putting green

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putt·ing green

(pŭt′ĭng)
n.
1. The area at the end of a golf course fairway in which the hole is placed, having more closely mowed turf than the rest of the course.
2. An area in which to practice putting.

putting green

(ˈpʌtɪŋ)
n
1. (Golf) (on a golf course) the area of closely mown grass at the end of a fairway where the hole is
2. (Golf) an area of smooth grass with several holes for putting games

green

(grin)

adj. green•er, green•est. adj.
1. of the color of growing foliage, between yellow and blue in the spectrum: green leaves.
2. covered with herbage or foliage; verdant: green fields.
3. characterized by verdure: a green Christmas.
4. made of green leafy vegetables: a green salad.
5. not fully matured; unripe: green fruit.
6. unseasoned; not cured: green lumber.
7. immature in age or judgment; untrained; inexperienced: green recruits.
8. simple; unsophisticated; naive.
9. having a sickly or pale appearance: to turn green with fear.
10.
a. advocating or promoting environmentalism: green consumers.
b. environmentally sound or beneficial: green computers.
11. full of life and vigor; youthful: a green old age.
12. fresh, recent, or new: a green wound.
13. (of wine) having a flavor that is raw, harsh, and acid, due esp. to a lack of maturity.
14. freshly slaughtered or still raw: green meat.
15. not fired, as bricks or pottery.
16. (of cement or mortar) freshly set and not completely hardened.
n.
17. a color intermediate in the spectrum between yellow and blue, an effect of light with a wavelength between 500 and 570 nm: found in nature as the color of most grasses and leaves while growing.
18. a secondary color formed by the mixture of blue and yellow pigments.
19. green coloring matter, as paint or dye.
20. green material or clothing: dressed in green.
21. greens,
a. the leaves and stems of certain plants, as spinach, kale, or lettuce, eaten as a vegetable.
b. fresh leaves or branches of trees, shrubs, etc., used for decoration.
22. grassy land; a plot of grassy ground.
23. a piece of grassy ground constituting a town or village common.
24. Also called putting green. the area of closely cropped grass surrounding each hole on a golf course.
26. a shooting range for archery.
27. Informal. green light (def. 1).
28. Slang. money; greenbacks (usu. prec. by the).
v.i., v.t.
29. to become or make green.
Idioms:
green with envy, extremely jealous.
[before 900; Middle English, Old English grēne, c. Old Frisian grēne, Old Saxon grōni, Old High German gruoni, Old Norse grønn; akin to grow]
green′ly, adv.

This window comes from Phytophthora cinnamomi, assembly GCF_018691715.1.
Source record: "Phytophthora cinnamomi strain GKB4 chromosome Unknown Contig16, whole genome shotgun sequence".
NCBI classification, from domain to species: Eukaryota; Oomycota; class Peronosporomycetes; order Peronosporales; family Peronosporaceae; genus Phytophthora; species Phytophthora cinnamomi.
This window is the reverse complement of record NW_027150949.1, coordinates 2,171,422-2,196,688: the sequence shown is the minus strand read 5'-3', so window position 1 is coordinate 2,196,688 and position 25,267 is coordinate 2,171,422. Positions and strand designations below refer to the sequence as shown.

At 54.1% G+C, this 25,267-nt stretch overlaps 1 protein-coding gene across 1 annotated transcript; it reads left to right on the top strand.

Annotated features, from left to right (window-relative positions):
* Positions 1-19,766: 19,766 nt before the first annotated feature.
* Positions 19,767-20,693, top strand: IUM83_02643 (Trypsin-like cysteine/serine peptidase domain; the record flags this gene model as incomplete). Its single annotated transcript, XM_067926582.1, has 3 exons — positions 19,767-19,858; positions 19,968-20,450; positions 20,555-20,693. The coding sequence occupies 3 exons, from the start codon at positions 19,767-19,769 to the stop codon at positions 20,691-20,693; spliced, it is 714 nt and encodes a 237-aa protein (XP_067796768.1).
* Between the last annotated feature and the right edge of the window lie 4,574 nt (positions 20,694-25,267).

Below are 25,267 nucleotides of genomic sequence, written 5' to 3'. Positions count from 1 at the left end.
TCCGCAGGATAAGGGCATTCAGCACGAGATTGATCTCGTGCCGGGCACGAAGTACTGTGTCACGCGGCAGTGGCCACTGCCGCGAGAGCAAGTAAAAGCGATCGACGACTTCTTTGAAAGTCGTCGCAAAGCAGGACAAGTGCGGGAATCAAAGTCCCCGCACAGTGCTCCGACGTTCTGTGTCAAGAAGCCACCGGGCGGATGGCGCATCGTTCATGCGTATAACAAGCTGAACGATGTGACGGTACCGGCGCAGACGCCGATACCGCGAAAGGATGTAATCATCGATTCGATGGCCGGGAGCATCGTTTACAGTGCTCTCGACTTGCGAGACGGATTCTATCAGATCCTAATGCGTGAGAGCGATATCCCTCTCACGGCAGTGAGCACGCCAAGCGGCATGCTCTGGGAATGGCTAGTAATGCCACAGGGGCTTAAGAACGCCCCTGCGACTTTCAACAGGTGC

green′ness, n.

Green

(grin)

n.
1. John Richard, 1837–83, English historian.
2. Paul Eliot, 1894–1981, U.S. playwright.
3. William, 1873–1952, U.S. labor leader.
4. a river flowing S from W Wyoming to join the Colorado River in SE Utah. 730 mi. (1175 km) long.
ThesaurusAntonymsRelated WordsSynonymsLegend:
Noun1.putting green - an area of closely cropped grass surrounding the hole on a golf courseputting green - an area of closely cropped grass surrounding the hole on a golf course; "the ball rolled across the green and into the bunker"
golf course, links course - course consisting of a large landscaped area for playing golf
land site, site - the piece of land on which something is located (or is to be located); "a good site for the school"
Translations

putting green

n (Golf) → kleiner Rasenplatz zum Putten; (= green)Grün nt
References in classic literature ?
In the far distance the red flag was waving on one of the putting greens.
I decline to talk upon the putting green," she said.
Also included are green fees on the nine-hole course, unlimited use of the putting greens and practice nets and use of the golf driving range.
shortg0lfTM can be played indoors, outdoors, daytime, nighttime, on carpet, synthetic turf, greens, practice or course putting greens and surrounding areas (where permitted).
Golfing champions Rory McIlroy, Tiger Woods and Luke Donald had not even teed off when the claxon sounded signaling the suspension of the opening match of the Accenture Match Play Championship, as a blizzard turned the putting greens into white before their amazed eyes, the Mirror reports.
Golfers and golf course superintendents expect a lot from their putting greens.
Since the greens are artificial, they don't require the typical lawn maintenance that natural putting greens need, such as watering, fertilising, weeding and mowing.
A better understanding of ecosystem services in putting greens may provide insights into reducing pesticide inputs.
Scott Macpherson, from the Edinburgh firm Turner Macpherson golf design, entrusted with designing the second course at Close House, said: "It is beneficial to the game, and particularly the art of putting, if putting greens are smooth.
Performance-tested synthetic grass systems allow putting greens to be used as a viable teaching aid, and not just a novelty item for one's backyard.
However, some studies (Quian and Follet 2002) reported that total C sequestration continued for up to ~31 years in fairways, and 45 years in putting greens.
If you have never seen the new synthetic putting greens and lawn grasses, the idea of artificial lawns will probably conjure up AstroTurf, the tacky green carpet first used in the 1960s in sports stadiums, gas station landscaping, and miniature golf courses.